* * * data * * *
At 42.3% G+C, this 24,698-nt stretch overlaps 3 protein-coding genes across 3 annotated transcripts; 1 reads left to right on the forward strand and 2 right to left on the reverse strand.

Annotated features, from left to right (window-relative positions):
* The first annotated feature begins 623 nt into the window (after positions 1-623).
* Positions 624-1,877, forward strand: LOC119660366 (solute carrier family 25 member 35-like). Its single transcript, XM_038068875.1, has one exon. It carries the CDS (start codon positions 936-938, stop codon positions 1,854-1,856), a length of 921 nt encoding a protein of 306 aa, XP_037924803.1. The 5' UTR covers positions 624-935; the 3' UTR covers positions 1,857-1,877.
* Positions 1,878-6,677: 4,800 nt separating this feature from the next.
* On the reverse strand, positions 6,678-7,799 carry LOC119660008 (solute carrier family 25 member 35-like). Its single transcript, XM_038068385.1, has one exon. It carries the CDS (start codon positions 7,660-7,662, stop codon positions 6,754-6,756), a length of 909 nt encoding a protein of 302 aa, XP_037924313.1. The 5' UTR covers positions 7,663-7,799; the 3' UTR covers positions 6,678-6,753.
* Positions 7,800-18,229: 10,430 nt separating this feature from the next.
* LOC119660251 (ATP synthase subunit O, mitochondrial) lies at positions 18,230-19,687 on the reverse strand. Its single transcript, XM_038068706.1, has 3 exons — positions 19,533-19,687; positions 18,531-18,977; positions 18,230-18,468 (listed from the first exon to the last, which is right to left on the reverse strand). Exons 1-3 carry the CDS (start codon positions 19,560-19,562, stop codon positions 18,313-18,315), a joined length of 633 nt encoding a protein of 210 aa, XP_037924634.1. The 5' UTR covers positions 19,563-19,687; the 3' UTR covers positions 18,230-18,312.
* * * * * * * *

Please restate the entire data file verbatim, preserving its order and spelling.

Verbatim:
At 42.3% G+C, this 24,698-nt stretch overlaps 3 protein-coding genes across 3 annotated transcripts; 1 reads left to right on the forward strand and 2 right to left on the reverse strand.

Annotated features, from left to right (window-relative positions):
* The first annotated feature begins 623 nt into the window (after positions 1-623).
* Positions 624-1,877, forward strand: LOC119660366 (solute carrier family 25 member 35-like). Its single transcript, XM_038068875.1, has one exon. It carries the CDS (start codon positions 936-938, stop codon positions 1,854-1,856), a length of 921 nt encoding a protein of 306 aa, XP_037924803.1. The 5' UTR covers positions 624-935; the 3' UTR covers positions 1,857-1,877.
* Positions 1,878-6,677: 4,800 nt separating this feature from the next.
* On the reverse strand, positions 6,678-7,799 carry LOC119660008 (solute carrier family 25 member 35-like). Its single transcript, XM_038068385.1, has one exon. It carries the CDS (start codon positions 7,660-7,662, stop codon positions 6,754-6,756), a length of 909 nt encoding a protein of 302 aa, XP_037924313.1. The 5' UTR covers positions 7,663-7,799; the 3' UTR covers positions 6,678-6,753.
* Positions 7,800-18,229: 10,430 nt separating this feature from the next.
* LOC119660251 (ATP synthase subunit O, mitochondrial) lies at positions 18,230-19,687 on the reverse strand. Its single transcript, XM_038068706.1, has 3 exons — positions 19,533-19,687; positions 18,531-18,977; positions 18,230-18,468 (listed from the first exon to the last, which is right to left on the reverse strand). Exons 1-3 carry the CDS (start codon positions 19,560-19,562, stop codon positions 18,313-18,315), a joined length of 633 nt encoding a protein of 210 aa, XP_037924634.1. The 5' UTR covers positions 19,563-19,687; the 3' UTR covers positions 18,230-18,312.